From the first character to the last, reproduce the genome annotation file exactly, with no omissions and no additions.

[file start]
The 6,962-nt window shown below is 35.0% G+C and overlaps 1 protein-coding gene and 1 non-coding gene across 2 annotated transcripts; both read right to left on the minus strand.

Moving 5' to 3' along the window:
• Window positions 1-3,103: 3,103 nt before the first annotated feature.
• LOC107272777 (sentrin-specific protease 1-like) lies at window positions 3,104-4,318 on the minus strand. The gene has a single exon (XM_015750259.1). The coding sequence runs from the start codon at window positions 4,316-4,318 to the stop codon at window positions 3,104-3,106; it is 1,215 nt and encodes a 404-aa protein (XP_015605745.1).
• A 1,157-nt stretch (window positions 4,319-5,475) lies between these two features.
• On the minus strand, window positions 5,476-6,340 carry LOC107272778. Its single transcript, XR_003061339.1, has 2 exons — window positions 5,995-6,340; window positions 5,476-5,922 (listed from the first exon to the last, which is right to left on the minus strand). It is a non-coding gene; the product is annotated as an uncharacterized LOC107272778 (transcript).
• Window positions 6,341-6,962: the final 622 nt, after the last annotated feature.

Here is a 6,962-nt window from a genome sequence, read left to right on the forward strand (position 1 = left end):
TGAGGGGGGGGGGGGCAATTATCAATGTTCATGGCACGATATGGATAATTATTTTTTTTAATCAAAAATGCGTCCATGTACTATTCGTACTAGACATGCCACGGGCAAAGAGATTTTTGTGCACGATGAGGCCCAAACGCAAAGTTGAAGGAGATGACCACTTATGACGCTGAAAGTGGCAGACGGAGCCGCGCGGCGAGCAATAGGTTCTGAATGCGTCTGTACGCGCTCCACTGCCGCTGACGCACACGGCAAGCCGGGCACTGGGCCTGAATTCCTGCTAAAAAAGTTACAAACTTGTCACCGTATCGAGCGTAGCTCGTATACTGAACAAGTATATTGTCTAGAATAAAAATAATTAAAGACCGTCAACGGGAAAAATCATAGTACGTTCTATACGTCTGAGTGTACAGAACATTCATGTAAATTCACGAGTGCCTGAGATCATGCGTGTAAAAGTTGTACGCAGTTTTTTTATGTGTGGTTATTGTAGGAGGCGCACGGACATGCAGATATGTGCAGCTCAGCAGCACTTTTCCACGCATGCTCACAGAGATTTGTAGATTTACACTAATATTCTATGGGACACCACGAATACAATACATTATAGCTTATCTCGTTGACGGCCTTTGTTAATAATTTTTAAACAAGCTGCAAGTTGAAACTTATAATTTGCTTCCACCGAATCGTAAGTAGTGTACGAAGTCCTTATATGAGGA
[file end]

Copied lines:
The 6,962-nt window shown below is 35.0% G+C and overlaps 1 protein-coding gene and 1 non-coding gene across 2 annotated transcripts; both read right to left on the minus strand.

Moving 5' to 3' along the window:
• Window positions 1-3,103: 3,103 nt before the first annotated feature.
• LOC107272777 (sentrin-specific protease 1-like) lies at window positions 3,104-4,318 on the minus strand. The gene has a single exon (XM_015750259.1). The coding sequence runs from the start codon at window positions 4,316-4,318 to the stop codon at window positions 3,104-3,106; it is 1,215 nt and encodes a 404-aa protein (XP_015605745.1).
• A 1,157-nt stretch (window positions 4,319-5,475) lies between these two features.
• On the minus strand, window positions 5,476-6,340 carry LOC107272778. Its single transcript, XR_003061339.1, has 2 exons — window positions 5,995-6,340; window positions 5,476-5,922 (listed from the first exon to the last, which is right to left on the minus strand). It is a non-coding gene; the product is annotated as an uncharacterized LOC107272778 (transcript).
• Window positions 6,341-6,962: the final 622 nt, after the last annotated feature.

Here is a 6,962-nt window from a genome sequence, read left to right on the forward strand (position 1 = left end):
TGAGGGGGGGGGGGGCAATTATCAATGTTCATGGCACGATATGGATAATTATTTTTTTTAATCAAAAATGCGTCCATGTACTATTCGTACTAGACATGCCACGGGCAAAGAGATTTTTGTGCACGATGAGGCCCAAACGCAAAGTTGAAGGAGATGACCACTTATGACGCTGAAAGTGGCAGACGGAGCCGCGCGGCGAGCAATAGGTTCTGAATGCGTCTGTACGCGCTCCACTGCCGCTGACGCACACGGCAAGCCGGGCACTGGGCCTGAATTCCTGCTAAAAAAGTTACAAACTTGTCACCGTATCGAGCGTAGCTCGTATACTGAACAAGTATATTGTCTAGAATAAAAATAATTAAAGACCGTCAACGGGAAAAATCATAGTACGTTCTATACGTCTGAGTGTACAGAACATTCATGTAAATTCACGAGTGCCTGAGATCATGCGTGTAAAAGTTGTACGCAGTTTTTTTATGTGTGGTTATTGTAGGAGGCGCACGGACATGCAGATATGTGCAGCTCAGCAGCACTTTTCCACGCATGCTCACAGAGATTTGTAGATTTACACTAATATTCTATGGGACACCACGAATACAATACATTATAGCTTATCTCGTTGACGGCCTTTGTTAATAATTTTTAAACAAGCTGCAAGTTGAAACTTATAATTTGCTTCCACCGAATCGTAAGTAGTGTACGAAGTCCTTATATGAGGA